Sunday, July 13, 2014

"The Rio Grande"

image found HERE
The Rio Grande

The river
no longer sings
restless with Apache war cries,
but hums memories
now and again
as tears
flood her banks
beneath slivered moon,
resurrects many a battle,
many a struggle
with ghosts of then
and now.
Faithful streams
swell her bosom -
the pleasure of some,
misfortune of others.
To navigate her
is to know her.
Few do.
And yet she nourishes,
whether Mexican
or American;
cradles the dead,
offers hope, life, freedom
when and if she can.

by Margaret Bednar, July 13, 2014

This is in response and linked to "Imaginary Garden with Real Toads -Sunday Mini-Challenge: Claribel Alegria ".   She is a poet whose poetry's themes are often political and social - a voice for those who don't have a voice (lost or denied) in political struggles.

I used a few lines from her poem "The Rivers" - specifically "the rivers no longer sing" and "cradle the dead".  My thoughts were on the current political crisis with the thousands of children crossing over into the U.S.A. from Mexico.  No matter what political views one holds, one must have empathy for these children being sent… and can really only try to imagine the desperation a mother & father must feel in order to do something like this.

HERE is a blog that has translated some of her poems.  "The River" can be found on the "IGWRT's" link.


Hannah said...

I love the way you employed her lines, Margaret and how the shape of your poem echos hers as well...a befitting response beautifully expressed!

Grace said...

I admire how you personalize the River with your own images - Apache war cries, nourishing of those who crossed her whether Mexican or American, offering hope and new life ~ Beautiful response Margaret ~

Thanks for participating for Sunday's Challenge and wishing you happy weekend ~

TexWisGirl said...


Arushi Ahuja said...

Margaret a beautiful poem and "tears flood her banks" is so beautiful in so many ways...

Susan said...

"Faithful streams
swell her bosom -
the pleasure of some,
misfortune of others."

I've crossed that river at Big Bend.
I can bring myself back in memory and know the truth of what you say. I think this poem meanders like the river itself and echoes Alegria's style.

Karen S. said...

You have set a most perfect river tale. A peaceful piece.

Sherry Blue Sky said...

I love that the river hums heart aches for the children, whose lives are hard on either side of that river.

Kerry O'Connor said...

I have read recently of these immigration troubles along the border of USA and Mexico and immediately thought of that context as I began to read your poem. You point out the significance of the river - ever-present and witness to the history of the ebb and flow of humankind and the boundaries we forge between ourselves.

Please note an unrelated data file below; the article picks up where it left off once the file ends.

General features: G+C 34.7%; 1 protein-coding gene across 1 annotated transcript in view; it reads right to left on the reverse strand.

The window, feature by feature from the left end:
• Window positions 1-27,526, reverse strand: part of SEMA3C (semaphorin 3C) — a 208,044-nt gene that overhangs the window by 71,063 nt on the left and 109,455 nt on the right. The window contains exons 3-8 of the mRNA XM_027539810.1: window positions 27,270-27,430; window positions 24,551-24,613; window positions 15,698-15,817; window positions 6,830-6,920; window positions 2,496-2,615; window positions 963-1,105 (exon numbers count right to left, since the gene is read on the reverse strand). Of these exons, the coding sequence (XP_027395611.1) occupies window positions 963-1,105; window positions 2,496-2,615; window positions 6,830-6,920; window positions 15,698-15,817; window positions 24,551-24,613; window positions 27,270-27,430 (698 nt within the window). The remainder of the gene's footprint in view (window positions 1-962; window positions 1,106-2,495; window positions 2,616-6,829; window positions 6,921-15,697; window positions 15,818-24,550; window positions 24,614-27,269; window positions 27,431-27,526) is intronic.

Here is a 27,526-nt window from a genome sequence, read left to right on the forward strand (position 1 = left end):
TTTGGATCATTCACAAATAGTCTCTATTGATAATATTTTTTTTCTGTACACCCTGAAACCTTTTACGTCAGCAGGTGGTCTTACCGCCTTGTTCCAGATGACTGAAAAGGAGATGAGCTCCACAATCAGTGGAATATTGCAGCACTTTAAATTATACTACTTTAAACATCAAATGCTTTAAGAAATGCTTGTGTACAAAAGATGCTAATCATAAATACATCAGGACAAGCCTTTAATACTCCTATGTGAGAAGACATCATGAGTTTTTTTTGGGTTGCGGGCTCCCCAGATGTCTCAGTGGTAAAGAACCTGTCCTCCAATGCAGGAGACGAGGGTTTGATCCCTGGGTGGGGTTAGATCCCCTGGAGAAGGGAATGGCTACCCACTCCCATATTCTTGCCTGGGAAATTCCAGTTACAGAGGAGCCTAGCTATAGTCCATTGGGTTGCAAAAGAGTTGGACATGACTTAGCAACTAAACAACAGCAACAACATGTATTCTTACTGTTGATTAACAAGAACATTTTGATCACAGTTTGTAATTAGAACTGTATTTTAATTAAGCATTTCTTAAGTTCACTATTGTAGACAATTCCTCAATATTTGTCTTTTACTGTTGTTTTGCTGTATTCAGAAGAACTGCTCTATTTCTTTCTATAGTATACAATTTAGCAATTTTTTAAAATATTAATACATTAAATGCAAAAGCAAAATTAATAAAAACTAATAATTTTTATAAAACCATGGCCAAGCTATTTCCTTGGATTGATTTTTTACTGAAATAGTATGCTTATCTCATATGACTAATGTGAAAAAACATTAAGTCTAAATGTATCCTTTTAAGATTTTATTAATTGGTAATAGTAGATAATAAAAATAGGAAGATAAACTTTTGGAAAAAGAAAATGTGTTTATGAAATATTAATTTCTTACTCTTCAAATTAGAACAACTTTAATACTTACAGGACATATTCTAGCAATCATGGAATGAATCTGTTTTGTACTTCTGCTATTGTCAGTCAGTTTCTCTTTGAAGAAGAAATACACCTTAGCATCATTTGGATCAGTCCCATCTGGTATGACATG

R.K. Garon said...

Excellent piece!

Lisa Gordon said...

This is wonderful, Margaret!

Mama Zen said...

Really beautifully done, Margaret.

Magaly Guerrero said...

It's sad to see the adults who lose their lives while risking it all for one chance at a better life. But you right, thinking about children who the same (or are pushed to make the same trip) is horrifying. Particularly considering what they might find if the river doesn't carry the dreams away...

Anonymous said...

They're children. How can there be a "side"? Powerful pen, Margaret. ~

Helen said...

You combined the story of the Rio Grande with the horror of children shipped to a no-man's land ~~ beautifully. Not a simple task, nor for the feint of heart.

Anonymous said...

Hi Margaret! Your poem brings up the aptness of the river's name which has a grandeur as well as large width and your poem seems to roll and unwind too. I think many of the children are from Honduras where they are fleeing real violence not simply poverty. It's just awful. Take care. K.

Gillena Cox said...

enjoyed your response to the River, mine is in response to her Rain; i posted today

much love...

hedgewitch said...

I spent some time many years ago camping along the Rio Grande, in Big Bend--a magical (and frightening at times) place, one where tome seems suspended and that lives by its own rules. Your poem underscores the imaginary nature of boundaries--not a line or a river, but a difference in condition and potential, a mental as well as physical boundary that is life-changing to cross. We share this continent with and have indisputable ties to our southern neighbors, of history and generations of physical interaction, and in many ways, the drug culture that is destroying them is one we enable with our insatiable demand. A thoughtful and also a beautiful poem, Margaret.